Under the present regime there would be nothing to prevent directors availing of a loophole in the Finance Bill such as that which the directors of a particular company used to establish a scholarship from the company's proceeds, the beneficiaries of which — it will come as no surprise — were the children of the directors. This occurred after we had eliminated tax relief on covenants, to which a rapidly increasing number of people had availed in a short period. I am not suggesting that the group of charities which put forward this case had this in mind because it is, as the Senator would readily agree, a highly reputable group. However, the process of regulation and control is important because we would not be introducing this tax measure just for this particular group of charities, which do excellent work.
Second, this recommendation is not confined to individual incomes as it seeks to allow relief for corporate donations. The sums involved could be quite substantial and there would be potential for a massive unquantifiable loss of revenue.
I would also point out that most domestic charities are in receipt of substantial taxpayers' money through State grants of one kind or another if they operate in the health or caring sectors. Obviously, different charities receive different sums of money depending on the way in which they complement Government policy in the area of social services; but, by and large, they receive substantial sums of money.
I accept that some charities, whose income depended on lottery-type revenue, have been squeezed, to use Senator Roche's phrase, and are experiencing difficulties. I am in the process of looking at the possibility of introducing a charities' fund using some of the proceeds from the lottery reserve fund to facilitate some of the larger charities which have encountered considerable losses or a downturn in revenue. I would prefer to deal with this issue in that particular way rather than accept a recommendation along these lines. It simply is not possible to accept this recommendation because of the open-ended nature of the present status in law of these charities and of their regulation.
I appreciate the Minister's difficulties because, as he said, the law has been lax in this regard — we lack a register of charities. All the charities which would benefit from this recommendation are well known, active charities which are limited companies. As a result, they must comply with the requirements of auditors and the Companies' Office. The fact that we have not established a register of charities would not necessarily mean that the recommendation would open the floodgates to every group of chancers which might form and call itself a charity.
Second, the charities section of the Revenue Commissioners carries out audits on organisations, so the bona fides of any organisation benefiting from this recommendation would come under the scrutiny of that section, which is located at Nenagh, County Tipperary.
Third, an initiative in relation to registered charities is currently on the desk of Minister of State, Ms Burton, who has indicated an intention to introduce legislation on fund-raising arising from the recommendations of an advisory group.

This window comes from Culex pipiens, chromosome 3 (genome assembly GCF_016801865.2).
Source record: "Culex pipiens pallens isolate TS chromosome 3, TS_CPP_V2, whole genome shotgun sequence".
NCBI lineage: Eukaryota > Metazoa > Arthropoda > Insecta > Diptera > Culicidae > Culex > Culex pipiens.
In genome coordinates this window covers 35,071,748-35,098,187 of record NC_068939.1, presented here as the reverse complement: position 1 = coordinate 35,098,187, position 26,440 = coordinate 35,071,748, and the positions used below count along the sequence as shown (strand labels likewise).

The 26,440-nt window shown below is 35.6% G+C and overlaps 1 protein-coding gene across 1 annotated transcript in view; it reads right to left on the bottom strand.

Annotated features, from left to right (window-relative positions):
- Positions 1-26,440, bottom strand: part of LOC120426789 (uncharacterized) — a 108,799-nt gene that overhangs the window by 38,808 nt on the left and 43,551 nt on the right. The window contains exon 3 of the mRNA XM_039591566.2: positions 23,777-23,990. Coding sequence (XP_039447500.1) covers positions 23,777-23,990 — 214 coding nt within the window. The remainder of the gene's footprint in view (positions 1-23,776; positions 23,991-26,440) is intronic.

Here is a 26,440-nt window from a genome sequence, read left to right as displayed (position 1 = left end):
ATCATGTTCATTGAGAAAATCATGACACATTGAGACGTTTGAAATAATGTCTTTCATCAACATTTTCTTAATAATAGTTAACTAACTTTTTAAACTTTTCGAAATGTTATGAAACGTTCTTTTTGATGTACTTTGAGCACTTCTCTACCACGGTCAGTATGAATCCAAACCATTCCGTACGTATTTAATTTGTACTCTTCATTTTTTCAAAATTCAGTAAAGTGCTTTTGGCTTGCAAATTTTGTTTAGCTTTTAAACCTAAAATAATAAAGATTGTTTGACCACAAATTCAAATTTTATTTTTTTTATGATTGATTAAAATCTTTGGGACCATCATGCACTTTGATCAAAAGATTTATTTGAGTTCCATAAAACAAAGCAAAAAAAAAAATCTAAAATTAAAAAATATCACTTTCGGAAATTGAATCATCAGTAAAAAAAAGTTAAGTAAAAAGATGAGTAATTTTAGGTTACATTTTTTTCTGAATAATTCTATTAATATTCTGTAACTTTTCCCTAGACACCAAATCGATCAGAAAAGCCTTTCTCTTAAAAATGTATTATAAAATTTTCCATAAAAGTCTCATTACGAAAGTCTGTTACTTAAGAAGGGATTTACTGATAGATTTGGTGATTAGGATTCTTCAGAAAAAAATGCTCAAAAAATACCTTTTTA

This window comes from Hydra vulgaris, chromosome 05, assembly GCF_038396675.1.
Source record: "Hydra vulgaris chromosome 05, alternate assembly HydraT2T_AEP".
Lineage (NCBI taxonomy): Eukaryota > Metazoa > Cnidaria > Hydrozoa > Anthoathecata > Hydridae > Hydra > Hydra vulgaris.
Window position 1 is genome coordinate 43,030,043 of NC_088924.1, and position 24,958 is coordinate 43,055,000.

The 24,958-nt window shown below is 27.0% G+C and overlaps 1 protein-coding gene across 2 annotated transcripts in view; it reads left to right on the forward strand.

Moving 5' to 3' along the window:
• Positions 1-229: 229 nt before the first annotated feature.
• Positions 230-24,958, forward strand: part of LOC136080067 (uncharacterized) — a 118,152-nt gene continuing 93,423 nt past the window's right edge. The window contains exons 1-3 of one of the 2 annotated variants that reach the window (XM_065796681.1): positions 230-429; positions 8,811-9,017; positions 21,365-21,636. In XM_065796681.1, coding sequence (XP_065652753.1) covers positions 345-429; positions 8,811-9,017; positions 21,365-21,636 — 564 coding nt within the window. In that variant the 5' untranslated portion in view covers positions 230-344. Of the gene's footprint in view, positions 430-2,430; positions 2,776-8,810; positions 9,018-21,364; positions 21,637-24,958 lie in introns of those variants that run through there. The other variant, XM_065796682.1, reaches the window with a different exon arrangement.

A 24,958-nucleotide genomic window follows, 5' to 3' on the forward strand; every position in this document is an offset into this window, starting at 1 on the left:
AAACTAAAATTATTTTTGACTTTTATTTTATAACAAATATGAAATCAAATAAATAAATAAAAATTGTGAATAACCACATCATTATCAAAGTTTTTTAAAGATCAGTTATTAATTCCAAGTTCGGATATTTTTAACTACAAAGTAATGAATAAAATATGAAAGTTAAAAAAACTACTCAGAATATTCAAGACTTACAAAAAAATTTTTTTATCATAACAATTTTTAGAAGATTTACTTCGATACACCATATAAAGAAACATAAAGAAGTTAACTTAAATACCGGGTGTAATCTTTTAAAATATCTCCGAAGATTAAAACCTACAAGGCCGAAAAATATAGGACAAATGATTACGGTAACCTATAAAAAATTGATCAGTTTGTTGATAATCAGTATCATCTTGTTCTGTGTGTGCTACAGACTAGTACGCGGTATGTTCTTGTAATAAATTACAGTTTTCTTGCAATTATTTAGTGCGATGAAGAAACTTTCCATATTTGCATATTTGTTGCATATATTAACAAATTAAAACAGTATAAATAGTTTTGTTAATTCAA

The Minister made the point that many of the voluntary organisations receive substantial funding from the State. They actually take the place of the State in providing many services, particularly in the health and welfare fields, to which the Minister referred. The problem is that the charities, and not just those who had received money from lotteries or fund-raising activities which have been shut down or curtailed by the national lottery, feel they are being squeezed. Mr. Brian Harvey's report suggested that lottery support for charities amounts to between only 7 and 11 per cent of the funds raised. Departments and Government agencies spend 63 per cent of the national lottery funds. In fact, the national lottery is displacing money which would otherwise have gone to charities. This is not a recent phenomena. It is something about which we all complain when we move from Government to Opposition, but it is a valid argument.
The submissions which have been made to the Department deserved a more positive response. I regret that these recommendations are not being accepted by the Minister.
I understand the Minister's predicament. He is willing to look into the matter in the context of the national lottery reserve fund and that should be adequate.
Recommendations Nos. 3 and 4 are related and may be discussed together by agreement. Is that agreed? Agreed.
I move recommendation No. 3:
In page 72, before section 52, but in Chapter II, to insert the following new section:
"52.—The Third Schedule to the Finance Act, 1995, is hereby amended by the addition of the following to the list of qualifying resort areas:
`Bray Seafront between the seashore and the railway line.'.".
Recommendations Nos. 3 and 4 concern the seaside resorts scheme. The Minister will forgive me if, in the current climate, I am parochial in this matter. It is not a parochialism which has arisen recently. When the seaside resorts scheme was first introduced, I was one of those here who welcomed it, as the Minister will be aware. I thought it was adventurous, but I was incredulous that both Bray and Arklow, County Wicklow, were excluded from the scheme. I acknowledge that the Minister generously accepted the case for Arklow and included that town in the renewed and extended scheme.